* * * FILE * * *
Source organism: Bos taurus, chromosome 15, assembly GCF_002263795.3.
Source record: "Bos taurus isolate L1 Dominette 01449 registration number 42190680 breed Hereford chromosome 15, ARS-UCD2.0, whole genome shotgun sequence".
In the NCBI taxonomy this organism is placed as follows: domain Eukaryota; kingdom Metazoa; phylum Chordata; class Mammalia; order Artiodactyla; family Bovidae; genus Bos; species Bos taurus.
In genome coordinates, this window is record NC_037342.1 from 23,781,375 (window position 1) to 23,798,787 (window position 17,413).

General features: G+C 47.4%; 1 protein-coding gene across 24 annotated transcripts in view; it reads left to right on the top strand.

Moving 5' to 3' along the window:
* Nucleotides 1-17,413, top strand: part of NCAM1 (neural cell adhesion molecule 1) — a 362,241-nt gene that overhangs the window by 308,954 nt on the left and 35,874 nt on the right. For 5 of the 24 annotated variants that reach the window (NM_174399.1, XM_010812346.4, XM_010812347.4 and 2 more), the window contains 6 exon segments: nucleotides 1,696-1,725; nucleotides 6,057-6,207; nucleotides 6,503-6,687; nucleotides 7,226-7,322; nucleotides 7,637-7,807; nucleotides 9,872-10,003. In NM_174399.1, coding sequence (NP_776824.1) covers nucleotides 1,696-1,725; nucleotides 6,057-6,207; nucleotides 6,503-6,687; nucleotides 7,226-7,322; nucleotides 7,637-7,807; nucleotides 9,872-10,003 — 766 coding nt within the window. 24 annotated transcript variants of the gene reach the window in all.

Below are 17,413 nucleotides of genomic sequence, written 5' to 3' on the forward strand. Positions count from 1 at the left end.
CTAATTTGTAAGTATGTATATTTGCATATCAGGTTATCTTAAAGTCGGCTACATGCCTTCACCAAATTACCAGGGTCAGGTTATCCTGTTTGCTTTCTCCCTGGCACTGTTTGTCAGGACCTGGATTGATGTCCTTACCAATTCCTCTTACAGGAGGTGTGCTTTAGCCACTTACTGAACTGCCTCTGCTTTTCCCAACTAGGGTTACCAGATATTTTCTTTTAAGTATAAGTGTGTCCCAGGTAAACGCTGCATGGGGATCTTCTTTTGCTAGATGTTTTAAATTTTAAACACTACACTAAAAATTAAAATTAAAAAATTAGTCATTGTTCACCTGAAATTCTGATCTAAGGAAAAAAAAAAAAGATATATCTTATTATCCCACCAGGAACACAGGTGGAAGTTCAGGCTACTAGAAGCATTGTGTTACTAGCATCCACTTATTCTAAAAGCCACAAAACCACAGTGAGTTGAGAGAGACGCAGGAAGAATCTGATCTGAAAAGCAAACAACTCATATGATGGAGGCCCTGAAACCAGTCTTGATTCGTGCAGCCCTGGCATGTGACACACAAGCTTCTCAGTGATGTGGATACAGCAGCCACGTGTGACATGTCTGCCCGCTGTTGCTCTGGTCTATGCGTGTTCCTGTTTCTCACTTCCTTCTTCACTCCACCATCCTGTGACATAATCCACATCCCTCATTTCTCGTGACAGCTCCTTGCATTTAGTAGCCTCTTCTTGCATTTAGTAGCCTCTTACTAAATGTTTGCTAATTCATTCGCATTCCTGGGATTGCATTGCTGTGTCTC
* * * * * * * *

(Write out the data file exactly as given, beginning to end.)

Source organism: Bos taurus, chromosome 15, assembly GCF_002263795.3.
Source record: "Bos taurus isolate L1 Dominette 01449 registration number 42190680 breed Hereford chromosome 15, ARS-UCD2.0, whole genome shotgun sequence".
In the NCBI taxonomy this organism is placed as follows: domain Eukaryota; kingdom Metazoa; phylum Chordata; class Mammalia; order Artiodactyla; family Bovidae; genus Bos; species Bos taurus.
In genome coordinates, this window is record NC_037342.1 from 23,781,375 (window position 1) to 23,798,787 (window position 17,413).

General features: G+C 47.4%; 1 protein-coding gene across 24 annotated transcripts in view; it reads left to right on the top strand.

Moving 5' to 3' along the window:
* Nucleotides 1-17,413, top strand: part of NCAM1 (neural cell adhesion molecule 1) — a 362,241-nt gene that overhangs the window by 308,954 nt on the left and 35,874 nt on the right. For 5 of the 24 annotated variants that reach the window (NM_174399.1, XM_010812346.4, XM_010812347.4 and 2 more), the window contains 6 exon segments: nucleotides 1,696-1,725; nucleotides 6,057-6,207; nucleotides 6,503-6,687; nucleotides 7,226-7,322; nucleotides 7,637-7,807; nucleotides 9,872-10,003. In NM_174399.1, coding sequence (NP_776824.1) covers nucleotides 1,696-1,725; nucleotides 6,057-6,207; nucleotides 6,503-6,687; nucleotides 7,226-7,322; nucleotides 7,637-7,807; nucleotides 9,872-10,003 — 766 coding nt within the window. 24 annotated transcript variants of the gene reach the window in all.

Below are 17,413 nucleotides of genomic sequence, written 5' to 3' on the forward strand. Positions count from 1 at the left end.
CTAATTTGTAAGTATGTATATTTGCATATCAGGTTATCTTAAAGTCGGCTACATGCCTTCACCAAATTACCAGGGTCAGGTTATCCTGTTTGCTTTCTCCCTGGCACTGTTTGTCAGGACCTGGATTGATGTCCTTACCAATTCCTCTTACAGGAGGTGTGCTTTAGCCACTTACTGAACTGCCTCTGCTTTTCCCAACTAGGGTTACCAGATATTTTCTTTTAAGTATAAGTGTGTCCCAGGTAAACGCTGCATGGGGATCTTCTTTTGCTAGATGTTTTAAATTTTAAACACTACACTAAAAATTAAAATTAAAAAATTAGTCATTGTTCACCTGAAATTCTGATCTAAGGAAAAAAAAAAAAGATATATCTTATTATCCCACCAGGAACACAGGTGGAAGTTCAGGCTACTAGAAGCATTGTGTTACTAGCATCCACTTATTCTAAAAGCCACAAAACCACAGTGAGTTGAGAGAGACGCAGGAAGAATCTGATCTGAAAAGCAAACAACTCATATGATGGAGGCCCTGAAACCAGTCTTGATTCGTGCAGCCCTGGCATGTGACACACAAGCTTCTCAGTGATGTGGATACAGCAGCCACGTGTGACATGTCTGCCCGCTGTTGCTCTGGTCTATGCGTGTTCCTGTTTCTCACTTCCTTCTTCACTCCACCATCCTGTGACATAATCCACATCCCTCATTTCTCGTGACAGCTCCTTGCATTTAGTAGCCTCTTCTTGCATTTAGTAGCCTCTTACTAAATGTTTGCTAATTCATTCGCATTCCTGGGATTGCATTGCTGTGTCTC